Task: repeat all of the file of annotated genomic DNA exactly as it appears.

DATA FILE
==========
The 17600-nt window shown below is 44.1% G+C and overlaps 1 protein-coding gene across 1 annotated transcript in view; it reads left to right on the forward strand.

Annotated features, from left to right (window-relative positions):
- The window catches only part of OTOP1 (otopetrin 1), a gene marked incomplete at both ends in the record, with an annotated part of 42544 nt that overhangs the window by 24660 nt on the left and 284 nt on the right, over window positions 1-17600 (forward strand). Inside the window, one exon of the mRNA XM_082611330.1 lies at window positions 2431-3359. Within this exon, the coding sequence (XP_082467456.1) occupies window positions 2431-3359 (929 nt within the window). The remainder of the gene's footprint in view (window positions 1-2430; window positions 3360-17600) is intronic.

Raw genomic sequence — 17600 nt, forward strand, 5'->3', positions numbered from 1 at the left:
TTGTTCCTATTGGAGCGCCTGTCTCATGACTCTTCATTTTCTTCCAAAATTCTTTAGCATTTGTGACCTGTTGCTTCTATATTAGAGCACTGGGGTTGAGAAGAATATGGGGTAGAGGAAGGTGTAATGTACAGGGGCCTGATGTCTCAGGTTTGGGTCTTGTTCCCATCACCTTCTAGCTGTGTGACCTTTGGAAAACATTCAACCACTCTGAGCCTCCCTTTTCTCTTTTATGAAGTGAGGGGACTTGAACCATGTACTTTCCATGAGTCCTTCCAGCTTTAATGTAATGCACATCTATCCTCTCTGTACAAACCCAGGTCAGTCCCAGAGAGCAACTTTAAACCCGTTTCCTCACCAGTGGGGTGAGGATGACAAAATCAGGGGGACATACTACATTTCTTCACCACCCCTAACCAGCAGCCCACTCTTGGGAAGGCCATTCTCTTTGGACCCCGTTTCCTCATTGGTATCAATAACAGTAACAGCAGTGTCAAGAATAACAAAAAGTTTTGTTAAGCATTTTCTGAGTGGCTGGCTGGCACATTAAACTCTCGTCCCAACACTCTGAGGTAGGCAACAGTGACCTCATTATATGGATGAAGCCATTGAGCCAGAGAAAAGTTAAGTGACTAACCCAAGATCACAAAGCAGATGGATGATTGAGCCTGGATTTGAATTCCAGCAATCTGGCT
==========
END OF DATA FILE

The 17600-nt window shown below is 44.1% G+C and overlaps 1 protein-coding gene across 1 annotated transcript in view; it reads left to right on the forward strand.

Annotated features, from left to right (window-relative positions):
- The window catches only part of OTOP1 (otopetrin 1), a gene marked incomplete at both ends in the record, with an annotated part of 42544 nt that overhangs the window by 24660 nt on the left and 284 nt on the right, over window positions 1-17600 (forward strand). Inside the window, one exon of the mRNA XM_082611330.1 lies at window positions 2431-3359. Within this exon, the coding sequence (XP_082467456.1) occupies window positions 2431-3359 (929 nt within the window). The remainder of the gene's footprint in view (window positions 1-2430; window positions 3360-17600) is intronic.

Raw genomic sequence — 17600 nt, forward strand, 5'->3', positions numbered from 1 at the left:
TTGTTCCTATTGGAGCGCCTGTCTCATGACTCTTCATTTTCTTCCAAAATTCTTTAGCATTTGTGACCTGTTGCTTCTATATTAGAGCACTGGGGTTGAGAAGAATATGGGGTAGAGGAAGGTGTAATGTACAGGGGCCTGATGTCTCAGGTTTGGGTCTTGTTCCCATCACCTTCTAGCTGTGTGACCTTTGGAAAACATTCAACCACTCTGAGCCTCCCTTTTCTCTTTTATGAAGTGAGGGGACTTGAACCATGTACTTTCCATGAGTCCTTCCAGCTTTAATGTAATGCACATCTATCCTCTCTGTACAAACCCAGGTCAGTCCCAGAGAGCAACTTTAAACCCGTTTCCTCACCAGTGGGGTGAGGATGACAAAATCAGGGGGACATACTACATTTCTTCACCACCCCTAACCAGCAGCCCACTCTTGGGAAGGCCATTCTCTTTGGACCCCGTTTCCTCATTGGTATCAATAACAGTAACAGCAGTGTCAAGAATAACAAAAAGTTTTGTTAAGCATTTTCTGAGTGGCTGGCTGGCACATTAAACTCTCGTCCCAACACTCTGAGGTAGGCAACAGTGACCTCATTATATGGATGAAGCCATTGAGCCAGAGAAAAGTTAAGTGACTAACCCAAGATCACAAAGCAGATGGATGATTGAGCCTGGATTTGAATTCCAGCAATCTGGCT